My life had started over. I had met some new friends that opened their lives and families up to me. People that took a chance on me when they were entrenched in their own war, and as I had done in the past with my old friend Buster I began to take these new friends running with me. Depending on how tough the day was I'd take their kind smile or their wise advice or just a simple thought that someone enjoyed me as a person. Running to me took on an entirely new meaning and the conversations I had with the road, I believe has made me a better man.
Christmas Eve was here and as in previous years the official end to my running season. There was snow on the track. I couldn't make out the lanes but I plowed through it logging my five miles in the dark and at the end I didn't feel as if I had accomplished anything. Walking back to my car I said maybe it will hit me tomorrow after all Santa was coming so maybe that will be my gift. As with every Christmas I was up at the crack of dawn (yes I'm a big kid and love Christmas). I wake and no feeling of accomplishment wrapped up under the tree. Just my dogs looking at me as if to say "Dad come back to bed 4:30 is way to early for us". I got dressed and drove to my parents to wake them with my brothers and still no gift of accomplishment. We enjoyed a great holiday filled with laughs, naps, food and gifts. Just what I needed for my first Christmas flying the sleigh solo.
On my way home I still couldn't understand why I was missing the feeling that had taken hold of me the past two years. Once I was home I figured there was only one way to find it so on that Christmas night I went running looking for that lost feeling. The only thing I found that night was that running for me, now has no season.
I continued on and a new chapter of my life opened when I began training for and running races. I've only raced in a few but that long lost feeling of accomplishment that I went out searching for Christmas night was found. At the completion of my first race (a grueling half marathon in the cold and rain) that feeling I had been searching for was waiting for me as I was running to the finish. I crossed the line and my emotions slapped me in the face. That emotional feeling of accomplishment has met me at the finish of all of my races. An unbelievable feeling that makes the heart swell with pride and the eyes fill with tears. For everything that I left out on the course mental and physical, the finish line actually became the start of something new.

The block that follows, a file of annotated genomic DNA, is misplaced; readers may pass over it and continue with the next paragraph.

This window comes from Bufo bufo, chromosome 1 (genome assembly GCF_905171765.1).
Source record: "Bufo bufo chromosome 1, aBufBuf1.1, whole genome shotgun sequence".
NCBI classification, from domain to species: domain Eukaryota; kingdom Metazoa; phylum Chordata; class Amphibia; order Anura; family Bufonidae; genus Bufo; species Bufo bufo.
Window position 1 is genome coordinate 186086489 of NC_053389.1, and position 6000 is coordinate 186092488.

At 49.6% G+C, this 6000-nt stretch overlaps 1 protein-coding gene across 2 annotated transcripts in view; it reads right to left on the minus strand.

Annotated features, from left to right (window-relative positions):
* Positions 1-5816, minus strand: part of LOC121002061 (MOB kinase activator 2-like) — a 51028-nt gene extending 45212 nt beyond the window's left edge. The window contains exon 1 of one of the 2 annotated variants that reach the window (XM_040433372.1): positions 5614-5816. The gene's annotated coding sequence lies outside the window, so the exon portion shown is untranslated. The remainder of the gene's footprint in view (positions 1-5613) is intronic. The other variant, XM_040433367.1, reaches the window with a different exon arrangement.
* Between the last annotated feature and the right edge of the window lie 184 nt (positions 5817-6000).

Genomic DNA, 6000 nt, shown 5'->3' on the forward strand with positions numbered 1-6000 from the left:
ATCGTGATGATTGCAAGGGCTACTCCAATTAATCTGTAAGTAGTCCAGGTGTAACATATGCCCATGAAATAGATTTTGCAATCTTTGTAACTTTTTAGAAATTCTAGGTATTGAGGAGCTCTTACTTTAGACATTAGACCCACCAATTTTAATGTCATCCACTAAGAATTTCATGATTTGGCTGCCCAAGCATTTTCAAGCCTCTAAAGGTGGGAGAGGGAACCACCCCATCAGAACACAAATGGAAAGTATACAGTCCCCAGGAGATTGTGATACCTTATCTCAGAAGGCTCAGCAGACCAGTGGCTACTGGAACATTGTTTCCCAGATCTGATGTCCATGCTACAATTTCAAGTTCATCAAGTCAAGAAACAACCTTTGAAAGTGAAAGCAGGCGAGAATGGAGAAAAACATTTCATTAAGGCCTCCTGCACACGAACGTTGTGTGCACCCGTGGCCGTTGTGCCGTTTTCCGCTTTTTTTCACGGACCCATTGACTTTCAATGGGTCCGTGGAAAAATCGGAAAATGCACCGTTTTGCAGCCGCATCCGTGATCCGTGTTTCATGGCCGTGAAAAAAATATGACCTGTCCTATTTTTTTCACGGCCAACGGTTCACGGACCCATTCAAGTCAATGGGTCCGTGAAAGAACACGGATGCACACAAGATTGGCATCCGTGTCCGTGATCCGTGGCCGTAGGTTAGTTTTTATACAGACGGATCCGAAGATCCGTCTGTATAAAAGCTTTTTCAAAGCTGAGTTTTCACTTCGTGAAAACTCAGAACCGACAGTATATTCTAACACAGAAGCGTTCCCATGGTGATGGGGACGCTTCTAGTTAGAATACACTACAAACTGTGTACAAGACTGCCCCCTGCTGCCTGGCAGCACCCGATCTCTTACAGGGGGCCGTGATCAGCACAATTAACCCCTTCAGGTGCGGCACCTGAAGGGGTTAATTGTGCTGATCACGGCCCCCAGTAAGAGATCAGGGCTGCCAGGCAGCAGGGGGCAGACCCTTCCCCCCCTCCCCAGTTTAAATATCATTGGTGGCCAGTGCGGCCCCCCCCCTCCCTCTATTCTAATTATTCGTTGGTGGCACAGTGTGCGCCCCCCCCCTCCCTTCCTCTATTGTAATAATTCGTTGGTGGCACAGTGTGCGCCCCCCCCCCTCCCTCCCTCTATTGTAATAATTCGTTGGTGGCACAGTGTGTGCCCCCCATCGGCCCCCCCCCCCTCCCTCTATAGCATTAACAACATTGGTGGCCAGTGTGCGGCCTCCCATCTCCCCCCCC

Looking back at the past few years from where I was to where I am now I'm amazed. The physical, emotional and mental transformation that has taken place in my life has been unbelievable. I was one never to show my emotions, take risks or break away from my routine. I'm still a creature of habit but I no longer feel the need to sit back and wait my turn in life. There is the old saying that people don't change. I am living proof that they can but the decision has to be made and worked on everyday.
When my story started I was running from the stress in my life. The road gave me answers and helped me develop patience with things I can't control. I turned the page and started running towards something. That feeling that I was worth something and that I could accomplish anything became my focus. As long as I remember the lessons the road has taught me I know that the feeling of accomplishment will always be waiting for me and in the end I believe I've learned the true reasons I run.....
I run to remember all of the blessings I have had in my life. I run to remember all of my amazing friends. I run to remember their smiles, their small gestures of friendship that mean the world to me. I run to remember the friend that is no longer here with me but to know he still is. I run to remind myself to be a better person, a better man, a better friend. Everyone fights their own battles. Some we win some we lose. but the road has taught me how to put those lost battles behind me and learn from the path I have taken. Running has made me the man I am today and by continuing to run it will make me a better person tomorrow. This is why I run.